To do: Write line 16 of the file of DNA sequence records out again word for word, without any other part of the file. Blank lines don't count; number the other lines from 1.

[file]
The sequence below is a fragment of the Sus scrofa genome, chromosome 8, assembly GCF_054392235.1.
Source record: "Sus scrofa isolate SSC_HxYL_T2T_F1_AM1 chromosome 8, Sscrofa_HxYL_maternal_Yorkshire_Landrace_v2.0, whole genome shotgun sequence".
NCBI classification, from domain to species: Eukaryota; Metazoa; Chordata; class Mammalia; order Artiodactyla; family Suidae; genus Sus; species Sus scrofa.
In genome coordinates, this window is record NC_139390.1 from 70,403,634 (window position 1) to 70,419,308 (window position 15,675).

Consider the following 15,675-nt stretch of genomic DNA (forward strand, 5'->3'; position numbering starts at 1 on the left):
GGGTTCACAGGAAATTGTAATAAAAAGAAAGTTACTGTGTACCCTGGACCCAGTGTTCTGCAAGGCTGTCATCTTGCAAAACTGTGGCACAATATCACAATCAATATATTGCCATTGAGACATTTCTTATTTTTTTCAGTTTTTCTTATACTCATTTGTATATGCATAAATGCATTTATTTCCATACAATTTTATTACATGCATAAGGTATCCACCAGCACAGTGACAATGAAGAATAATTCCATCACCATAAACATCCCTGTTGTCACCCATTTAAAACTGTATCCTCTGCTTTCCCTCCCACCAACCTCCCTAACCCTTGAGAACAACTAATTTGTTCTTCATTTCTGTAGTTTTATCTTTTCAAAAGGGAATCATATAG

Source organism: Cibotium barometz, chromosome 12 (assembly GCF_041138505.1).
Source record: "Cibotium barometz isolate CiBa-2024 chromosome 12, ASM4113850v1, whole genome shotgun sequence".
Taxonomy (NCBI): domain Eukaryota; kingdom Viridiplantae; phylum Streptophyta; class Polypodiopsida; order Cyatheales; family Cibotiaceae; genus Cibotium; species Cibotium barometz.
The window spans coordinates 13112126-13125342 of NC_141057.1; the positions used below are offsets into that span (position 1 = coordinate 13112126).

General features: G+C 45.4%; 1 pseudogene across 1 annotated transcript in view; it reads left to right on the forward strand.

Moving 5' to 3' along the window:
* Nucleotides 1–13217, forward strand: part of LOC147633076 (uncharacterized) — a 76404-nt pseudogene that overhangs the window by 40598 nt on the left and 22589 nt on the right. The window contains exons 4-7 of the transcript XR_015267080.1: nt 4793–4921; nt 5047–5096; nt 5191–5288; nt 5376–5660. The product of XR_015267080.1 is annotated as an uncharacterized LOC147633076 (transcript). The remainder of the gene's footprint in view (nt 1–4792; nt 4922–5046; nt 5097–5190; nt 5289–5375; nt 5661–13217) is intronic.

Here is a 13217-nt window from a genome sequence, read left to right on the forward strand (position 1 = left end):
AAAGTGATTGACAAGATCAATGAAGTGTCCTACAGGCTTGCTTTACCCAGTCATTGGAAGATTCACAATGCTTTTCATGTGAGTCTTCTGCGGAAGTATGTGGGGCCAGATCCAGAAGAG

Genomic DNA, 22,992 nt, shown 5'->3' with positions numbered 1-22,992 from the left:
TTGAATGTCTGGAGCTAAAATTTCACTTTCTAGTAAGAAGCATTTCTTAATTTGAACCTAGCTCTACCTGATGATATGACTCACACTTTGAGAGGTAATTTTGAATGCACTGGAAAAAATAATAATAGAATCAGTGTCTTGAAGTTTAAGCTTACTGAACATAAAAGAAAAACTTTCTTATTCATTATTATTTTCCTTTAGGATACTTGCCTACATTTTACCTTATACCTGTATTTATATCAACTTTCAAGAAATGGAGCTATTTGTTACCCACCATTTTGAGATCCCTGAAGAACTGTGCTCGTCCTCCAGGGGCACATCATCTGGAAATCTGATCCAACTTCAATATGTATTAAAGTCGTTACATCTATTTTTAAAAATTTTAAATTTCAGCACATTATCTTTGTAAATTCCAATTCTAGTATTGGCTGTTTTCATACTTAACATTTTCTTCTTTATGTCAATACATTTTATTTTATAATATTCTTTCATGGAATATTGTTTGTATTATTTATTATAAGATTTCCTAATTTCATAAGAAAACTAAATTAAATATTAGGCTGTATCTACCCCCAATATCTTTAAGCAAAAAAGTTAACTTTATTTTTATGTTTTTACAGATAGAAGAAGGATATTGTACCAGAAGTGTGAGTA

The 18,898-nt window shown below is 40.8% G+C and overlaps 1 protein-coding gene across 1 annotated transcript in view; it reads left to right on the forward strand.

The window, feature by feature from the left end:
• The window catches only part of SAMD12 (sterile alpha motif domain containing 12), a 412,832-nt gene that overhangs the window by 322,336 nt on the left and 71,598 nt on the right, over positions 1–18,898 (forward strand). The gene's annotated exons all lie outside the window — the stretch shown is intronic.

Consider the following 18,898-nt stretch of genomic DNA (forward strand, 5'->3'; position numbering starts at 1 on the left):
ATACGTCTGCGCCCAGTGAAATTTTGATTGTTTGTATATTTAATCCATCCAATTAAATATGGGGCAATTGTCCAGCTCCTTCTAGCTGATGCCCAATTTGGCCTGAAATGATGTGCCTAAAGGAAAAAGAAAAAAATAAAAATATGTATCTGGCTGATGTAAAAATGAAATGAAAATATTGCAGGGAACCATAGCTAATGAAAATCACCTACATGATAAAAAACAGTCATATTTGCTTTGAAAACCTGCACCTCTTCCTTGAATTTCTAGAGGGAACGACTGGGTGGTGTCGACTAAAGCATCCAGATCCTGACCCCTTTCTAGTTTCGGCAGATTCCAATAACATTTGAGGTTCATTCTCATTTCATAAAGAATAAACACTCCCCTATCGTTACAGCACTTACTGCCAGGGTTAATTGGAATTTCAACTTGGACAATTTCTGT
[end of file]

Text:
Genomic DNA, 22,992 nt, shown 5'->3' with positions numbered 1-22,992 from the left: